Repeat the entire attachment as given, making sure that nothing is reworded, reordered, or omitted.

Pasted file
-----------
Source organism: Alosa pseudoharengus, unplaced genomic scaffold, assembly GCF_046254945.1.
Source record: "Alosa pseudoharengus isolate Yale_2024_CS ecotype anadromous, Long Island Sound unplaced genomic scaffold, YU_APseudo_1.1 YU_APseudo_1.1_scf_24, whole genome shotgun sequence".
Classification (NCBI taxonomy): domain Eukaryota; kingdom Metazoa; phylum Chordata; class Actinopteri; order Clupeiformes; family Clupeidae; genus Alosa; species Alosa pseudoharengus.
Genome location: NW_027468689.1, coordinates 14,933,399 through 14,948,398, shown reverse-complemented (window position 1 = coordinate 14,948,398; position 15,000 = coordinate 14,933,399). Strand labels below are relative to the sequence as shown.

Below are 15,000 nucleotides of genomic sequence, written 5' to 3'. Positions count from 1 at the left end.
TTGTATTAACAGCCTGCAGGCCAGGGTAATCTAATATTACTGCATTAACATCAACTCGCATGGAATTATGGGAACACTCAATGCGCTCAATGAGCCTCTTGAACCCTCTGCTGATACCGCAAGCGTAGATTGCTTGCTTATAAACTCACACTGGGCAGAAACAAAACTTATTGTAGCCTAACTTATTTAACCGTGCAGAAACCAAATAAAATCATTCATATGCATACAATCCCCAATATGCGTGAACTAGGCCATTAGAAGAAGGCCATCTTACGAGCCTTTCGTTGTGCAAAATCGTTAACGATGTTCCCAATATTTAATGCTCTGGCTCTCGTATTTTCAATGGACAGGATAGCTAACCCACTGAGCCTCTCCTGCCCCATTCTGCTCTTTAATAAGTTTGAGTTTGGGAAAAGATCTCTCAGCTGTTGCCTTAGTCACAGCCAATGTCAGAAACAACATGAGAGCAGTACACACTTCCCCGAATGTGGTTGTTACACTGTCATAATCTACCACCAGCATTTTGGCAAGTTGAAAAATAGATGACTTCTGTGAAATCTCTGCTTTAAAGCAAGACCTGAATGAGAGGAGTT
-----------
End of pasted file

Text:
Source organism: Alosa pseudoharengus, unplaced genomic scaffold, assembly GCF_046254945.1.
Source record: "Alosa pseudoharengus isolate Yale_2024_CS ecotype anadromous, Long Island Sound unplaced genomic scaffold, YU_APseudo_1.1 YU_APseudo_1.1_scf_24, whole genome shotgun sequence".
Classification (NCBI taxonomy): domain Eukaryota; kingdom Metazoa; phylum Chordata; class Actinopteri; order Clupeiformes; family Clupeidae; genus Alosa; species Alosa pseudoharengus.
Genome location: NW_027468689.1, coordinates 14,933,399 through 14,948,398, shown reverse-complemented (window position 1 = coordinate 14,948,398; position 15,000 = coordinate 14,933,399). Strand labels below are relative to the sequence as shown.

Below are 15,000 nucleotides of genomic sequence, written 5' to 3'. Positions count from 1 at the left end.
TTGTATTAACAGCCTGCAGGCCAGGGTAATCTAATATTACTGCATTAACATCAACTCGCATGGAATTATGGGAACACTCAATGCGCTCAATGAGCCTCTTGAACCCTCTGCTGATACCGCAAGCGTAGATTGCTTGCTTATAAACTCACACTGGGCAGAAACAAAACTTATTGTAGCCTAACTTATTTAACCGTGCAGAAACCAAATAAAATCATTCATATGCATACAATCCCCAATATGCGTGAACTAGGCCATTAGAAGAAGGCCATCTTACGAGCCTTTCGTTGTGCAAAATCGTTAACGATGTTCCCAATATTTAATGCTCTGGCTCTCGTATTTTCAATGGACAGGATAGCTAACCCACTGAGCCTCTCCTGCCCCATTCTGCTCTTTAATAAGTTTGAGTTTGGGAAAAGATCTCTCAGCTGTTGCCTTAGTCACAGCCAATGTCAGAAACAACATGAGAGCAGTACACACTTCCCCGAATGTGGTTGTTACACTGTCATAATCTACCACCAGCATTTTGGCAAGTTGAAAAATAGATGACTTCTGTGAAATCTCTGCTTTAAAGCAAGACCTGAATGAGAGGAGTT